[Outlook]A living hell

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[Outlook]A living hell

The scholastic assessment test is being taken today in Korea. Not only do the 580,000 students taking the test feel nervous (not to mention their parents), but so do people who have nothing whatsoever to do with the test. If a student didn’t sleep well last night or caught a cold, he will score poorly and 10 years of study won’t pay off. Such students cannot get in the universities they hoped to get in, even if they have been good students their whole lives. Of course, they can try again next year, but there is no guarantee that the same thing will not happen again, so students will again feel very nervous.
Today, some students were late for the test or fell sick so they couldn’t take it or couldn’t do as well as they are capable of. They will be very sad and might cry. But I hope that no students kill themselves just because they didn’t do well on the test.
The university entrance exam can simply be called “hell” in Korea. Just as Qin Shi Huang, the emperor of the Qin Dynasty in China, desperately searched for the herb of eternal youth, Korea has changed its university entrance system 16 times in search of a perfect model, but a good solution is still nowhere to be found.
But we may find a way out of hell thanks to the experiences of Lee Don-hee, the principal of the Korean Minjok Leadership Academy, even though his way would take a long time and many obstacles would have to be removed.
The Korean Minjok Leadership Academy has two different courses. One is called the national track, which is for students who want to go to a domestic university. The other is called the international track, which is for those who want to go to U.S. universities.
Those on the national track take a total of 12 tests, including midterm and final exams. They are all talented students but somebody must be the top and somebody must be the lowest in scores. The students take the scholastic assessment test at the end of their third year so they are nervous the whole time they attend school.
Meanwhile, the students who want to get in U.S. universities are having a meaningful time in school, voluntarily choosing a variety of activities, the principal says. The students take a test similar to the U.S. SAT as many as seven times per year. So even if they get bad results once, they do not worry too much. They can also choose subjects according to their interests so they genuinely enjoy studying.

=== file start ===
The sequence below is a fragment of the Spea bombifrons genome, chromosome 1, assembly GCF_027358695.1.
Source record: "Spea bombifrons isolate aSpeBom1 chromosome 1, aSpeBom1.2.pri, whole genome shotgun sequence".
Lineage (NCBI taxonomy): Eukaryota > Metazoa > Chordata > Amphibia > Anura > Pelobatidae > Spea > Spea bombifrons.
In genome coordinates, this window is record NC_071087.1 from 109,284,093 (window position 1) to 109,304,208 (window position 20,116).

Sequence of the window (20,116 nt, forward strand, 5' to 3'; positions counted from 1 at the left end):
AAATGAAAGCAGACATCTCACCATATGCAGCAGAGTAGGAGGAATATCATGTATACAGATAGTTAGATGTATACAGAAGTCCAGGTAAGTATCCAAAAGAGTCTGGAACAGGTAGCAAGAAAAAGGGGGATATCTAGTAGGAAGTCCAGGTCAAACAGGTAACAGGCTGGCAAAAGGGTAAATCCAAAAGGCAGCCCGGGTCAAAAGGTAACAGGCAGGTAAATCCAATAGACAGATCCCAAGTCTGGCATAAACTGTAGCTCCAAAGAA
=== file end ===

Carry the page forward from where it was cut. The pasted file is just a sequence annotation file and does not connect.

To get into prestigious U.S. universities, students need to not only have good scores but also be good in sports and be able to play an instrument at some level. Students are engaged in a variety of creative activities and volunteer work.
They run a program that gives away food to elderly people living alone and carry out campaigns to promote their local area. They also take part in volunteer work in Mongolia, help poor families build yurt, or traditional Mongolian dwellings, and help them prepare firewood for winter. It may be hard to take part in many activities but they enjoy it and feel good about themselves because they voluntarily chose the activities and use their creativity.
Many Koreans say the core problem in our education system is that it is focused on entering universities. Except for vocational or polytechnic high schools, students attend regular high schools only with the aim of getting into universities. The problem is not that courses are focused on university entrance but that the university entrance system is a bad one. The current university entrance system in Korea hinders students’ intellectual, emotional and physical growth.
Our university entrance system damages students’ bodies and minds, and in extreme cases, pushes them into a corner where they choose to kill themselves. We need to establish a university entrance system in which students learn subjects they are interested in, have a meaningful life in high school and grow into human beings equipped with intellect, good personalities and health.
However, this will be too much to ask of the incumbent administration when its term is nearing its end. We have to expect this from the candidates who want to become president and lead the country. I would cast my vote without hesitation for someone who can present a vision and strategies that save students who are suffering the hell of the university entrance system and to train future leaders of the country.
But presidential candidates are still engaged in ugly fighting. They cling to the exhausting debate of whether the current education policy should be continued or abolished. I feel as trapped as the students taking the test today might feel. It is hard to find hope in our candidates, at least for now.

*The writer is a professor of education at Hanyang University. Translation by the JoongAng Daily staff.

by Cheong Jean-gon

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